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Sylvia White and Gracie Diabo make the final push in the under-14 female 1000m final at the 2017 on Thursday. (Cameron Perrier/CBC) Cameron Perrier is an associate producer with CBC in Toronto. Raised in the Prairies, he started with CBC as a Joan Donaldson scholar. Proud of his Métis ancestry from Quebec, Cameron aims to highlight voices and perspectives.

At its heart, the Kahnawà:ke canoe and kayak team is dedicated to having fun, but that hasn’t stopped them from being serious competition on the water at the 2017 North American Indigenous Games.

The team of 12, smaller than most, has racked up 25 medals in the discipline, making up most of the 35 medals at the time of publishing for Team Eastern Door and The North (EDN).

But for coach Sharon Rice, medals aren’t the be-all-end-all measure of success for the team.

"If we got two medals or no medals, that’s great as well because we came here, we set goals, they were committed, they followed through and for them just racing their best, to me, that’s the gold medal," she said.

The canoe and kayak team from Kahnawà:ke nearly swept the girls’ competition in the Regina 2014 , and Maris Jacobs, who competed in Regina and has returned as an assistant coach, sees the determination to repeat their past success.

"I think that they have a lot of determination. I can see them when they get frustrated … I know they want to fix it right away," Jacobs said.

"They want to do well, and I think that they know it takes hard work, because it’s not an easy sport." Roots in the community

Rice is not only a coach at NAIG, she’s supporting her own grandson in canoeing. She and her four children have paddled for Kahnawà:ke at the games.

Having the sport rooted so deeply in the community near Montreal has been "a major unifier bringing people together," she said.

"When you know someone’s behind you, that helps a lot," Rice said.

"And the sporting event is not just about sport, it’s about the individual: seeing them succeed, seeing them set goals and see them striving towards them whether it’s in sports or other things." Kakwitene Jacobs and Nikki Kirby from Kahnawà:ke push to the finish line during the canoe finals at the North American Indigenous Games on Thursday. The Kahnawà:ke girls contributed to 25 medals for Team Eastern Door and the North (EDN). (Cameron Perrier/CBC) Competitor Belle Phillips feels the support of her community when she checks her social media after racing.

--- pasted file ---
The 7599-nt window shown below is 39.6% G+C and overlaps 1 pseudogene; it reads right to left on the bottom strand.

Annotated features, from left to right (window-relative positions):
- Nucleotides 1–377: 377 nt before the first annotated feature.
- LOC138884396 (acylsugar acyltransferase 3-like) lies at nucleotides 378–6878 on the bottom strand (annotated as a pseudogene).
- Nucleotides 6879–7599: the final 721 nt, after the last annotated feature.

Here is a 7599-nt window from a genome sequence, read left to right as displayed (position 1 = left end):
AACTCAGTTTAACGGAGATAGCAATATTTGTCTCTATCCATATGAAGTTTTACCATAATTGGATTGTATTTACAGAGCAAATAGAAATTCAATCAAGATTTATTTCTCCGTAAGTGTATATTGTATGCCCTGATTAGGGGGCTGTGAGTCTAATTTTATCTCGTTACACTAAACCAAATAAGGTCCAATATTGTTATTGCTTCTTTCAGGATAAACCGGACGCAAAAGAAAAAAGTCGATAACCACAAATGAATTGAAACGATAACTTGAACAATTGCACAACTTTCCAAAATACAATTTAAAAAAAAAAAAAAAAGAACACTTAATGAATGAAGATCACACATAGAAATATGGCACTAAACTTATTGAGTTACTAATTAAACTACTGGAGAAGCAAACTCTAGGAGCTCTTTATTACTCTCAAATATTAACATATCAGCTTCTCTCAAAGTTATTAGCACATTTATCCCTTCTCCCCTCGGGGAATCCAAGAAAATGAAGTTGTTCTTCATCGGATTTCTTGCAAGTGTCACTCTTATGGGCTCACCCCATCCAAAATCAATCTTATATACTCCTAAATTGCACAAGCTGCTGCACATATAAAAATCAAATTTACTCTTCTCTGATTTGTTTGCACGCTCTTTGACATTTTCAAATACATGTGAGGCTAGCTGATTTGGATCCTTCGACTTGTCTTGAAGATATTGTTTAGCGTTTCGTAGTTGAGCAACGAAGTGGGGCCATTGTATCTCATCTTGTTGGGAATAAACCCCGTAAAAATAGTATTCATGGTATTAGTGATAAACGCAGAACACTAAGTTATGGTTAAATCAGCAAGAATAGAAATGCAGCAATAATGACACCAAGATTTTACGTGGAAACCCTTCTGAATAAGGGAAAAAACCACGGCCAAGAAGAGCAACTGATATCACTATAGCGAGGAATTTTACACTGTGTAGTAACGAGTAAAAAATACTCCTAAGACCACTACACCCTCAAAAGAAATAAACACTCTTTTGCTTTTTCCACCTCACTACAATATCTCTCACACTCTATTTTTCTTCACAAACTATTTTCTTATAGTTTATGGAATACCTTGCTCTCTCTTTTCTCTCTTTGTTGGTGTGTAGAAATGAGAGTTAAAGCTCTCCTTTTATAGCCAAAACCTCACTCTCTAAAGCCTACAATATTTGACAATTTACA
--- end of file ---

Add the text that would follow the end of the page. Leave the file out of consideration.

"When you go on, it’s comments and comments congratulating you telling you, ‘Good job, keep going,’ so it’s really big," she said.

Phillips also sees the team as a cohesive unit, even though some of the girls are new to the team.

"We’re always cheering each other on, hoping they can get as many medals as they can." ‘It’s my medicine’

Rice goes on the water when she’s stressed, saying it helps her feel whole and connected. The same can be said of the rest of the paddlers, who are eager to get out on the water each spring."Honestly the connection — canoeing is not just a sport, it’s a way of life," Rice said. "Everything you do is surrounded by water and the water is important to us."She adds the water makes everyone equal. The shared playground goes beyond sport; it’s a way of life."It brings you back to earth. We can all drive the fancy cars and stuff like that, but the water it’s real and we’re all equal when we’re on the water," she said."No one’s better […]

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